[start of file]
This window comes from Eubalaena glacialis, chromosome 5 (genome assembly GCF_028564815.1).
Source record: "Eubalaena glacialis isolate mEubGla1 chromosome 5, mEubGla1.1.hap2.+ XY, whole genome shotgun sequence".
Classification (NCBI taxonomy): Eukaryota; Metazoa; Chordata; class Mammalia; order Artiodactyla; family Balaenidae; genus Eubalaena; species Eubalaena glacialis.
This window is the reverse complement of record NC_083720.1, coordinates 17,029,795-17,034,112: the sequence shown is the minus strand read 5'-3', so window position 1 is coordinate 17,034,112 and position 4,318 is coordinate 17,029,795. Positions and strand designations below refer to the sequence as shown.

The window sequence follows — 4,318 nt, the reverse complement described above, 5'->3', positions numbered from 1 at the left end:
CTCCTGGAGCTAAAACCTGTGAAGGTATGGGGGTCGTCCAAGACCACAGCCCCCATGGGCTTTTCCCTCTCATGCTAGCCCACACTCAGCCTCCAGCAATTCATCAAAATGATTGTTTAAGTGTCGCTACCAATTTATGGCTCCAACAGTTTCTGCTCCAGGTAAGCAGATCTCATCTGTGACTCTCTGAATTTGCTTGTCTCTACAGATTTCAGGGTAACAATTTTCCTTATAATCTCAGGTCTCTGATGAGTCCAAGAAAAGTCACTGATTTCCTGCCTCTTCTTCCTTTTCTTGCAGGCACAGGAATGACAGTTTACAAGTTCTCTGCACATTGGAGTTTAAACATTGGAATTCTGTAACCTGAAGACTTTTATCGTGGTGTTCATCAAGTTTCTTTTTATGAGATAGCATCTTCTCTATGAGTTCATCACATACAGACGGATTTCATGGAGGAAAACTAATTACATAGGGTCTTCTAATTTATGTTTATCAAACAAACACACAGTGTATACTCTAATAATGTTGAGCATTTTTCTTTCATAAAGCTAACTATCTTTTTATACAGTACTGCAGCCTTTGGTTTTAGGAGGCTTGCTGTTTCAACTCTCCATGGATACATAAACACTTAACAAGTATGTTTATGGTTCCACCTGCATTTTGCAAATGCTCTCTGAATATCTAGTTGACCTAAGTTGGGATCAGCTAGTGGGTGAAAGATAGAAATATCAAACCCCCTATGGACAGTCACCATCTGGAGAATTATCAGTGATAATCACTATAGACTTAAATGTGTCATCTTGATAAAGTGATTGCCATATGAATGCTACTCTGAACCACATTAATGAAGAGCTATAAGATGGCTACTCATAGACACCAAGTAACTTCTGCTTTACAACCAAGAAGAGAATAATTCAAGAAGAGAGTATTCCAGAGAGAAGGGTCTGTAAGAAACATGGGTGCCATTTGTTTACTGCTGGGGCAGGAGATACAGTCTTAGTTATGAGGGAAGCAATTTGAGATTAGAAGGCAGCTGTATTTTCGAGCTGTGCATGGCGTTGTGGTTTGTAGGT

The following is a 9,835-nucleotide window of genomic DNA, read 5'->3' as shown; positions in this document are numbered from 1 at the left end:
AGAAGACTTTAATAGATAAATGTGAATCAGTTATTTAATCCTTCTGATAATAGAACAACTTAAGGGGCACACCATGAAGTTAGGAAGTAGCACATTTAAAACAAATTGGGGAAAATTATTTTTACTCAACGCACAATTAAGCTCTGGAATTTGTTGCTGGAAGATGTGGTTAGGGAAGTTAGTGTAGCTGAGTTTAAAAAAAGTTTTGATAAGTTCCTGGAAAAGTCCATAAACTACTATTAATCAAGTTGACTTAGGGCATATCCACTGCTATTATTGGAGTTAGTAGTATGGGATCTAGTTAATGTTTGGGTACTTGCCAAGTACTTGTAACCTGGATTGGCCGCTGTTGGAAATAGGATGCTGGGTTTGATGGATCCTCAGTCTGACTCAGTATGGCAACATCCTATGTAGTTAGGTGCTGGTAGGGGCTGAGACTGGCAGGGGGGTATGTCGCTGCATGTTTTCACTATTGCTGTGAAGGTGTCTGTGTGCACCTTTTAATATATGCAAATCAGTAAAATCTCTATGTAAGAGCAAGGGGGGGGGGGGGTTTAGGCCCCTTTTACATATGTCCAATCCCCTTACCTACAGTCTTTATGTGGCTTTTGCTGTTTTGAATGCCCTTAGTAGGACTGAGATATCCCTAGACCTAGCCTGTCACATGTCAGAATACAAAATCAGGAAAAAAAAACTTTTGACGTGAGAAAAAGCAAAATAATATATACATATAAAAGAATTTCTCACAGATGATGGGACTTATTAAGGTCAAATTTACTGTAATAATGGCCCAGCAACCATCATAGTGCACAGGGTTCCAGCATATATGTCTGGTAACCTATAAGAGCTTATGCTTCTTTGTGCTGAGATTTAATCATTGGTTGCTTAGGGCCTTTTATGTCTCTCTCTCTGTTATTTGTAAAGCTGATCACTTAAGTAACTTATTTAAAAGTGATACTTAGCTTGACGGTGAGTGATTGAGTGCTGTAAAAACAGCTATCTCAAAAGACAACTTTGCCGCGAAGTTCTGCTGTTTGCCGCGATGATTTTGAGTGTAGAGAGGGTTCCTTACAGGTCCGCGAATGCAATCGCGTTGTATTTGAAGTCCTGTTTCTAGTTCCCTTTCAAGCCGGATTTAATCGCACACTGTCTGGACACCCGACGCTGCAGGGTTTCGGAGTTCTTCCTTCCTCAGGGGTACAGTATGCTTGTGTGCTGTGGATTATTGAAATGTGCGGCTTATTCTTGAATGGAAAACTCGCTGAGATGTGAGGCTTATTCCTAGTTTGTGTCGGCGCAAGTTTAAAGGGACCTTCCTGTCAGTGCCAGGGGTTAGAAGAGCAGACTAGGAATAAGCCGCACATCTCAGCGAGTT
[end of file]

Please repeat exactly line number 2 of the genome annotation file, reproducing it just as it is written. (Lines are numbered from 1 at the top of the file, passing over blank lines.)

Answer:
Source record: "Eubalaena glacialis isolate mEubGla1 chromosome 5, mEubGla1.1.hap2.+ XY, whole genome shotgun sequence".